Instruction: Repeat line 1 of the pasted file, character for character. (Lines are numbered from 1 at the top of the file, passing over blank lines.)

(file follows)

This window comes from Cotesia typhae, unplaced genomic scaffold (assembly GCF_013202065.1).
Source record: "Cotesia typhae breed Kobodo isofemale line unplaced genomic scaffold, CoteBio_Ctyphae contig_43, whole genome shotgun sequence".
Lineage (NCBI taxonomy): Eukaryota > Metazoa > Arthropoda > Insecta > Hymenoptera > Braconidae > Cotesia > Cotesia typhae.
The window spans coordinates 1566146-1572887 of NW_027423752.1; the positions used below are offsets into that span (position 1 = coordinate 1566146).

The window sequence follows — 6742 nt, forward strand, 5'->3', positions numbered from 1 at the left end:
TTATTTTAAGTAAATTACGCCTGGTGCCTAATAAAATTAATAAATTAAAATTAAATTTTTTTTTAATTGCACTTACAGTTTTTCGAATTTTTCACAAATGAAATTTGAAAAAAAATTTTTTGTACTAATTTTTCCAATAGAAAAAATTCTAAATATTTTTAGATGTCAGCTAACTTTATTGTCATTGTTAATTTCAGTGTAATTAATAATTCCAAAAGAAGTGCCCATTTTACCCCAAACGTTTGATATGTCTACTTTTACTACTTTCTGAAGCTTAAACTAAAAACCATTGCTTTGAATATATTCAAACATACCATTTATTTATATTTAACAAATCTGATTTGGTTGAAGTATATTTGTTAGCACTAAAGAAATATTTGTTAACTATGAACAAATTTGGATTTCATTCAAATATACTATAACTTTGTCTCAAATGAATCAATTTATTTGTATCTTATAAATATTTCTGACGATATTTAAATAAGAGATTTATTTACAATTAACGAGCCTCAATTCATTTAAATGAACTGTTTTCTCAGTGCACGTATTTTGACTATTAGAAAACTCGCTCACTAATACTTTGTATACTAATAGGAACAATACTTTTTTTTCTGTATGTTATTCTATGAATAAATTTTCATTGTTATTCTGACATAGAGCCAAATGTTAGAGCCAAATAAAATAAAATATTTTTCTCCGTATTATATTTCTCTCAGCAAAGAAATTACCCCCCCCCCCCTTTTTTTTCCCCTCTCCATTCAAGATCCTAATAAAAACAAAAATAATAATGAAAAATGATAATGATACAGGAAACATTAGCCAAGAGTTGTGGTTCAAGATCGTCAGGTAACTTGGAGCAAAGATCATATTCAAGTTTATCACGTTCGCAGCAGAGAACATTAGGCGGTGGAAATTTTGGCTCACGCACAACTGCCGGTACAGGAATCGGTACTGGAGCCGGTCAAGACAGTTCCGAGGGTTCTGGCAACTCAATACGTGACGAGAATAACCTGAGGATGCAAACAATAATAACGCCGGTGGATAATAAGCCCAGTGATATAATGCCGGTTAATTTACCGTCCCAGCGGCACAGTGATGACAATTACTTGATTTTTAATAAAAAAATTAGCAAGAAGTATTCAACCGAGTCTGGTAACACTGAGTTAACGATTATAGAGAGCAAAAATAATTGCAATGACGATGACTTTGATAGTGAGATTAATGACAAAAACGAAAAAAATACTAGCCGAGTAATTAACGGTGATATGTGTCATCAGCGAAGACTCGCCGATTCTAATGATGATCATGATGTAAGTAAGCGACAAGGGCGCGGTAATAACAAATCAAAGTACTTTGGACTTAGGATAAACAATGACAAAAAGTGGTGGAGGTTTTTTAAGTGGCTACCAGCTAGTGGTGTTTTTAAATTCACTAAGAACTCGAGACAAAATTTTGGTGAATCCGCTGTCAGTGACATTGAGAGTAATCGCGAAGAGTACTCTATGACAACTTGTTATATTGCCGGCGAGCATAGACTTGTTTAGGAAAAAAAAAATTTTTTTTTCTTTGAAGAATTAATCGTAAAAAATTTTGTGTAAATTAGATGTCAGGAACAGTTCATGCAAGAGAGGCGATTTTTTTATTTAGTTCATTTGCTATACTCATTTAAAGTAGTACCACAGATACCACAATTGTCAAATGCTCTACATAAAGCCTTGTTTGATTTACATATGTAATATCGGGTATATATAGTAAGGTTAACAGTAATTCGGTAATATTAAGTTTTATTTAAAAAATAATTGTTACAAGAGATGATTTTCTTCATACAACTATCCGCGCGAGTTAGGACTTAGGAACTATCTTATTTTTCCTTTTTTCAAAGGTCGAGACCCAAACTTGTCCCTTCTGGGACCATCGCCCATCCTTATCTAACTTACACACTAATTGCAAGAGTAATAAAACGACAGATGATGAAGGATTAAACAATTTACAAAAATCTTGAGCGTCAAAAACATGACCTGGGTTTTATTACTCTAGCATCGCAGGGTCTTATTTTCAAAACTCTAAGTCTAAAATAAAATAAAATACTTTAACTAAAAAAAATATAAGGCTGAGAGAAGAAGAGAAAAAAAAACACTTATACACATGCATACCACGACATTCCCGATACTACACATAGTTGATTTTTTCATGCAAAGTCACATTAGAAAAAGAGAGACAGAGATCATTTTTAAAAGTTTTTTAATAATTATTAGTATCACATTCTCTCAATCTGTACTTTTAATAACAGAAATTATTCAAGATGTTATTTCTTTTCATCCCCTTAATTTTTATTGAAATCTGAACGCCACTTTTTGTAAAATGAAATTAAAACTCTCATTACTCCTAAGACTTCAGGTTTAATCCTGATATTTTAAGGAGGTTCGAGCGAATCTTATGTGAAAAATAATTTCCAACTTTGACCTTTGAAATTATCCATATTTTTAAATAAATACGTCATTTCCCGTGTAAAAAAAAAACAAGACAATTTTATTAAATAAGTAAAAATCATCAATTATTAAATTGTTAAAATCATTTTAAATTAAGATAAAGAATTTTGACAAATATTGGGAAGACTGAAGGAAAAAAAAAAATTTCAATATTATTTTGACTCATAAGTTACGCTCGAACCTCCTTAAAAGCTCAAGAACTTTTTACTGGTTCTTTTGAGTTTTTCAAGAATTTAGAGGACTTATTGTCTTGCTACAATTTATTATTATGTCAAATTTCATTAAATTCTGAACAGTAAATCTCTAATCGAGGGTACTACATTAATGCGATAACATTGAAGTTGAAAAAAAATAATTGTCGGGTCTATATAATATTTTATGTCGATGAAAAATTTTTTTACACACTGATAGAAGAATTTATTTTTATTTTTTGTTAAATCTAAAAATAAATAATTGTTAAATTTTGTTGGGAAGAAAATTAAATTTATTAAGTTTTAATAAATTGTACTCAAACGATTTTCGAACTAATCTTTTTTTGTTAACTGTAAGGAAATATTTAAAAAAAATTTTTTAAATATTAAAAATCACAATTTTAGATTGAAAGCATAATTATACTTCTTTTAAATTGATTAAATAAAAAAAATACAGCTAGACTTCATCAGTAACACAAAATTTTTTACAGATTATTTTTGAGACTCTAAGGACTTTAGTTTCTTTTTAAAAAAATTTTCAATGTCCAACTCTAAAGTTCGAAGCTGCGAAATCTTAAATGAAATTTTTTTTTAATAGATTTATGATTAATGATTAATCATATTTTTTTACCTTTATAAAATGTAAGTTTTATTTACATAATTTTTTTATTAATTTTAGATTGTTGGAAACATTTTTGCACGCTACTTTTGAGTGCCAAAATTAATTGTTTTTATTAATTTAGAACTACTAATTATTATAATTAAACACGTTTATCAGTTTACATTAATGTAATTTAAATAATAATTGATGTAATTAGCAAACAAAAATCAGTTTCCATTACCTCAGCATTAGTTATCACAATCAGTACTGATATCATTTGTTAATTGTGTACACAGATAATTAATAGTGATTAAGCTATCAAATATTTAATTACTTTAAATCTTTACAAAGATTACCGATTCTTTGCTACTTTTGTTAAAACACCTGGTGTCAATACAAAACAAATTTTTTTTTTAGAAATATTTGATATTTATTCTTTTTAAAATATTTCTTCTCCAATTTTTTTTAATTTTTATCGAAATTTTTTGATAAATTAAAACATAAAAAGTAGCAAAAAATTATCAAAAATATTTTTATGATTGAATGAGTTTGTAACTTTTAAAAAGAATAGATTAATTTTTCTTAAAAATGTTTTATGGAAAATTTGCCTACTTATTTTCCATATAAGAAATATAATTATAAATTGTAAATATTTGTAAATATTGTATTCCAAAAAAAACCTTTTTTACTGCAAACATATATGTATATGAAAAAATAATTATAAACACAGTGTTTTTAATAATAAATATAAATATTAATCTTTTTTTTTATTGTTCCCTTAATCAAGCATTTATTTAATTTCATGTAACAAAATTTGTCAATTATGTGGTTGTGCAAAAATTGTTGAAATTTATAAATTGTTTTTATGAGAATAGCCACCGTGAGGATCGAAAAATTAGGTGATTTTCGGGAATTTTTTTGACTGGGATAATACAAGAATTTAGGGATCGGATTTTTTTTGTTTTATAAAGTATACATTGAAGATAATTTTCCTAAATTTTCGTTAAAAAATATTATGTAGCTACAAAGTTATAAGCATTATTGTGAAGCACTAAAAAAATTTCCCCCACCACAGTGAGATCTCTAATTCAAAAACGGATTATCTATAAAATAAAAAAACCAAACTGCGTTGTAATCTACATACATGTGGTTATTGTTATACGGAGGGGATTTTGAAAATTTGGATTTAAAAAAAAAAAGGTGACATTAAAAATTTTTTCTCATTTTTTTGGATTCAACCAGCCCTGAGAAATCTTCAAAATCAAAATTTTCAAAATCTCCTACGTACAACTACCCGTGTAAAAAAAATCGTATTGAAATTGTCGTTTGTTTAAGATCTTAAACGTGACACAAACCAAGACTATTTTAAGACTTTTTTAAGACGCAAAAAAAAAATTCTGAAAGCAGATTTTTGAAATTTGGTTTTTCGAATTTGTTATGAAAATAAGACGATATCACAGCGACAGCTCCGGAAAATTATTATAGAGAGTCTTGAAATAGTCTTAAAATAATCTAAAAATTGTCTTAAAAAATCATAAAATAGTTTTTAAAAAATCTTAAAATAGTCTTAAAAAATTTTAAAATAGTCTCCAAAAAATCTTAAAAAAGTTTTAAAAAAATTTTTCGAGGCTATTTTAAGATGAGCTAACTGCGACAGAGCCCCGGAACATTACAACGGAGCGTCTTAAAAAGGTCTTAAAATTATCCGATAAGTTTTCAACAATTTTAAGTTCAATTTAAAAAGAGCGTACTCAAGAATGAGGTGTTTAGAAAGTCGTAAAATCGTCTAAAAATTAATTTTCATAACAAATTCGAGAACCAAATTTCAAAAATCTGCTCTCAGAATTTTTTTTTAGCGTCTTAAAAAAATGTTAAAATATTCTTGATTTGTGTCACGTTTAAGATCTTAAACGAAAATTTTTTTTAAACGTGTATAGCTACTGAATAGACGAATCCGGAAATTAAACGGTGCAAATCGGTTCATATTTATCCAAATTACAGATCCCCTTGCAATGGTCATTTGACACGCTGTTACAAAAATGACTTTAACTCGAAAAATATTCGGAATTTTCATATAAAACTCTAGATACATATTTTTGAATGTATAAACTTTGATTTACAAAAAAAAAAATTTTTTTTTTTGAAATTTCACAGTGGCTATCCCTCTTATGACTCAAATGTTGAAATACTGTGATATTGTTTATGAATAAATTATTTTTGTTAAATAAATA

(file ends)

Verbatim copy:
This window comes from Cotesia typhae, unplaced genomic scaffold (assembly GCF_013202065.1).